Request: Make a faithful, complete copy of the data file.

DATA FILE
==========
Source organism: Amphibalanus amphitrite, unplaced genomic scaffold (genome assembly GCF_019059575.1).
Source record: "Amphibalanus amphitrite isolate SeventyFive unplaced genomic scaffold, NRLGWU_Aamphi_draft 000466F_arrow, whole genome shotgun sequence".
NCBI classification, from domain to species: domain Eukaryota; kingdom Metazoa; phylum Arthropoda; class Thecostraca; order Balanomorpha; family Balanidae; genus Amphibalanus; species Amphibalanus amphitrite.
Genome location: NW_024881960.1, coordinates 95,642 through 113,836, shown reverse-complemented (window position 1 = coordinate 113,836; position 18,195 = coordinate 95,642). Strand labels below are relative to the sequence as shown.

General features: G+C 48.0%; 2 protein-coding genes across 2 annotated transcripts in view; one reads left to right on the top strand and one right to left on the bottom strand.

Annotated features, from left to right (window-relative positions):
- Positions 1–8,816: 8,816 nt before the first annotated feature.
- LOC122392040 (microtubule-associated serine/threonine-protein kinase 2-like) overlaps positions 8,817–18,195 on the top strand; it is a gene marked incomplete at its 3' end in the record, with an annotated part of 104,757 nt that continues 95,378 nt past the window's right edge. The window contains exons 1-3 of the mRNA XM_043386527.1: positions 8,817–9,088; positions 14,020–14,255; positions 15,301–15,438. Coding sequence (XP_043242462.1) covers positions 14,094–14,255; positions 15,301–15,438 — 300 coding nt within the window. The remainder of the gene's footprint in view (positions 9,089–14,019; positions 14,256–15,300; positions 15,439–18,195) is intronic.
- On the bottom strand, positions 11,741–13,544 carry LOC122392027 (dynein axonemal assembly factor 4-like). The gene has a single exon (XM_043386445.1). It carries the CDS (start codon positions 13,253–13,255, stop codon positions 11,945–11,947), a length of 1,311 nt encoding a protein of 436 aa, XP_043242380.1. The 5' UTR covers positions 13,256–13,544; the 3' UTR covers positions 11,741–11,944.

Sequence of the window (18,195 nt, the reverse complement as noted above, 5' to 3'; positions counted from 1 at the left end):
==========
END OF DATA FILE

Source organism: Amphibalanus amphitrite, unplaced genomic scaffold (genome assembly GCF_019059575.1).
Source record: "Amphibalanus amphitrite isolate SeventyFive unplaced genomic scaffold, NRLGWU_Aamphi_draft 000466F_arrow, whole genome shotgun sequence".
NCBI classification, from domain to species: domain Eukaryota; kingdom Metazoa; phylum Arthropoda; class Thecostraca; order Balanomorpha; family Balanidae; genus Amphibalanus; species Amphibalanus amphitrite.
Genome location: NW_024881960.1, coordinates 95,642 through 113,836, shown reverse-complemented (window position 1 = coordinate 113,836; position 18,195 = coordinate 95,642). Strand labels below are relative to the sequence as shown.

General features: G+C 48.0%; 2 protein-coding genes across 2 annotated transcripts in view; one reads left to right on the top strand and one right to left on the bottom strand.

Annotated features, from left to right (window-relative positions):
- Positions 1–8,816: 8,816 nt before the first annotated feature.
- LOC122392040 (microtubule-associated serine/threonine-protein kinase 2-like) overlaps positions 8,817–18,195 on the top strand; it is a gene marked incomplete at its 3' end in the record, with an annotated part of 104,757 nt that continues 95,378 nt past the window's right edge. The window contains exons 1-3 of the mRNA XM_043386527.1: positions 8,817–9,088; positions 14,020–14,255; positions 15,301–15,438. Coding sequence (XP_043242462.1) covers positions 14,094–14,255; positions 15,301–15,438 — 300 coding nt within the window. The remainder of the gene's footprint in view (positions 9,089–14,019; positions 14,256–15,300; positions 15,439–18,195) is intronic.
- On the bottom strand, positions 11,741–13,544 carry LOC122392027 (dynein axonemal assembly factor 4-like). The gene has a single exon (XM_043386445.1). It carries the CDS (start codon positions 13,253–13,255, stop codon positions 11,945–11,947), a length of 1,311 nt encoding a protein of 436 aa, XP_043242380.1. The 5' UTR covers positions 13,256–13,544; the 3' UTR covers positions 11,741–11,944.

Sequence of the window (18,195 nt, the reverse complement as noted above, 5' to 3'; positions counted from 1 at the left end):